OSS, Netherlands, Nov. 14 /PRNewswire/ -- Asenapine -- a fast- dissolving, sublingual tablet being developed by Organon -- was shown to be effective and well-tolerated in patients with acute schizophrenia, according to a six-week study published in the current issue of the Journal of Clinical Psychiatry. These data were previously presented at the American Psychiatric Association's (APA) annual meeting and at the annual congress of the European College of Neuropsychopharmacology's (ECNP).
In the study, asenapine 5 mg twice daily was significantly more effective than placebo in improving both positive and negative symptoms associated with schizophrenia, based on the Positive and Negative Syndrome Scale (PANSS). This difference was seen starting at the second week of treatment. Positive symptoms include hallucinations and delusions; negative symptoms include lack of emotional expression.
"Currently available atypical antipsychotic drugs like risperidone are effective at reducing hallucinations and other positive symptoms associated with schizophrenia," said Steven G. Potkin, M.D., Department of Psychiatry and Human Behavior, University of California, Irvine. "Asenapine's effect on negative symptoms, as seen in our trial, is an interesting finding."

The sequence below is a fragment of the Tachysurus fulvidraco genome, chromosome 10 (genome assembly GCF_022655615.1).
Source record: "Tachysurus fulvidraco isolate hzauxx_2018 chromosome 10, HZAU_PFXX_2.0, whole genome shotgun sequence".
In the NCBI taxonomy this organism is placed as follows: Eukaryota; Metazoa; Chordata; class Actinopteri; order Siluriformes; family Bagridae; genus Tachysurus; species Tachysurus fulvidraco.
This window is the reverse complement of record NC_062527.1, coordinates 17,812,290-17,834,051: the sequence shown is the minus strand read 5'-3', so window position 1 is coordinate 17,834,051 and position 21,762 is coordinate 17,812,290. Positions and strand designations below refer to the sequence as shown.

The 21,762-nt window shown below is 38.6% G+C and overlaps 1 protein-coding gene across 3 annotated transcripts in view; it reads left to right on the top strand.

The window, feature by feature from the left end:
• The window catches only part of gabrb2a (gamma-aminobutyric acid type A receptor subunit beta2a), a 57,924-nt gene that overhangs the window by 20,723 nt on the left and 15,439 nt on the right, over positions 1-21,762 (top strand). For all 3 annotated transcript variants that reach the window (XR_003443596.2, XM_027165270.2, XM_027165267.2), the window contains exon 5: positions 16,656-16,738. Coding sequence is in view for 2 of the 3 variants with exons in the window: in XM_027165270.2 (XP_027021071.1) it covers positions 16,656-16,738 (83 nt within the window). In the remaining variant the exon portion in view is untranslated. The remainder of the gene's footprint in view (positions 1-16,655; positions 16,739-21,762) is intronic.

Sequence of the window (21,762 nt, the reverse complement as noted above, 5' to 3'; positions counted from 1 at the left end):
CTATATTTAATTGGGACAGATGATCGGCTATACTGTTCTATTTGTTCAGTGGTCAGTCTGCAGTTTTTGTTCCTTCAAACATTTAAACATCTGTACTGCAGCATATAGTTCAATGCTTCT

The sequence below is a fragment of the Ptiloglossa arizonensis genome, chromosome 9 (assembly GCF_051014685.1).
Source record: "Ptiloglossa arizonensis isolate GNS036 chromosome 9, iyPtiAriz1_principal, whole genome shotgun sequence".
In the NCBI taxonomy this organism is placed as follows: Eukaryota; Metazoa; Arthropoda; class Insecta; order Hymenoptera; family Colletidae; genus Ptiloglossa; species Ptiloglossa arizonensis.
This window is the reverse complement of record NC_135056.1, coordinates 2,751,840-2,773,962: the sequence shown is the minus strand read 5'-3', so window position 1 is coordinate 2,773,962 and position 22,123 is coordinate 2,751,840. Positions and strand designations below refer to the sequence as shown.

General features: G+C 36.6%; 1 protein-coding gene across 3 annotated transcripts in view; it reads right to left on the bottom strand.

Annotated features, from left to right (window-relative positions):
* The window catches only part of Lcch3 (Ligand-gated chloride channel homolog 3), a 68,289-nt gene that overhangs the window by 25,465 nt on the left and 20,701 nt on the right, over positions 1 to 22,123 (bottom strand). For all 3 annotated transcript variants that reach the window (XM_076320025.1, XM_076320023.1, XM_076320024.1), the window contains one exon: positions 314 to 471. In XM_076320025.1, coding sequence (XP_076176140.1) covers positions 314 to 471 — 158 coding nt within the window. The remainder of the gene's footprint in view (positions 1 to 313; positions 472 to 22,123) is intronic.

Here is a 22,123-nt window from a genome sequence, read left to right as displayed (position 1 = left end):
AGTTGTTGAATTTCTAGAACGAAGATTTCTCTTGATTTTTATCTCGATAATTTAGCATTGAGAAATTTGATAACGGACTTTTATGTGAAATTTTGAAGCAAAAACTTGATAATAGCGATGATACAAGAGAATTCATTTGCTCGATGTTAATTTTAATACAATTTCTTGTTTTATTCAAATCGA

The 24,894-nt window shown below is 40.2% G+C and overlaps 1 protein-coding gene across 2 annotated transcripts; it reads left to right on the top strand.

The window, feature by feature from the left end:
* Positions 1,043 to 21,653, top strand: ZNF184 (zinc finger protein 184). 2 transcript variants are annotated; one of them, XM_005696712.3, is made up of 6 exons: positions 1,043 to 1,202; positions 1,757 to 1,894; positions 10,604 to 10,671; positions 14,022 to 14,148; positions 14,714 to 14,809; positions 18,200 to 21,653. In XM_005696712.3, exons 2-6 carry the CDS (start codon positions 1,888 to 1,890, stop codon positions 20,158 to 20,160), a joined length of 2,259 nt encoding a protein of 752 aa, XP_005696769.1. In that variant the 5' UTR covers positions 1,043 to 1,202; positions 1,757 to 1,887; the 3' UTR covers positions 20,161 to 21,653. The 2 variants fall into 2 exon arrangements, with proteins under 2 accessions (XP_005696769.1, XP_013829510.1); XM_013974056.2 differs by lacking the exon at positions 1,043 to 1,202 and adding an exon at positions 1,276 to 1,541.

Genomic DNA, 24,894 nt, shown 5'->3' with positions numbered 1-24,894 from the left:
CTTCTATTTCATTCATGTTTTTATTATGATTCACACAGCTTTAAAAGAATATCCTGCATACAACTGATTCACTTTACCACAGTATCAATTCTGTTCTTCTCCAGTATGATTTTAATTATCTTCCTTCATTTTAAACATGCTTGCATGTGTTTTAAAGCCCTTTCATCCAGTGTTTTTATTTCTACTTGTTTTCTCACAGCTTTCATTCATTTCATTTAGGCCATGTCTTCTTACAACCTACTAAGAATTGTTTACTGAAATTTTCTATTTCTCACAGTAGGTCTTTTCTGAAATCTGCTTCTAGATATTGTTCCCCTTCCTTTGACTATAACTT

"These results further confirm asenapine's benefits in schizophrenia, and support our continued confidence in this agent as a potential treatment for this disorder," said Dr. Willem de Laat, executive vice president, medical affairs, Organon.
About the Study
In the study, 174 patients with schizophrenia were randomized to asenapine 5 mg twice daily, risperidone 3 mg twice daily, or placebo for six weeks. Asenapine was more effective than placebo in reducing total PANSS score as well as positive symptoms and negative symptoms when measured alone. Risperidone was more effective than placebo in reducing positive symptoms.
The majority of patients (83% asenapine, 79% placebo, 90% rispe
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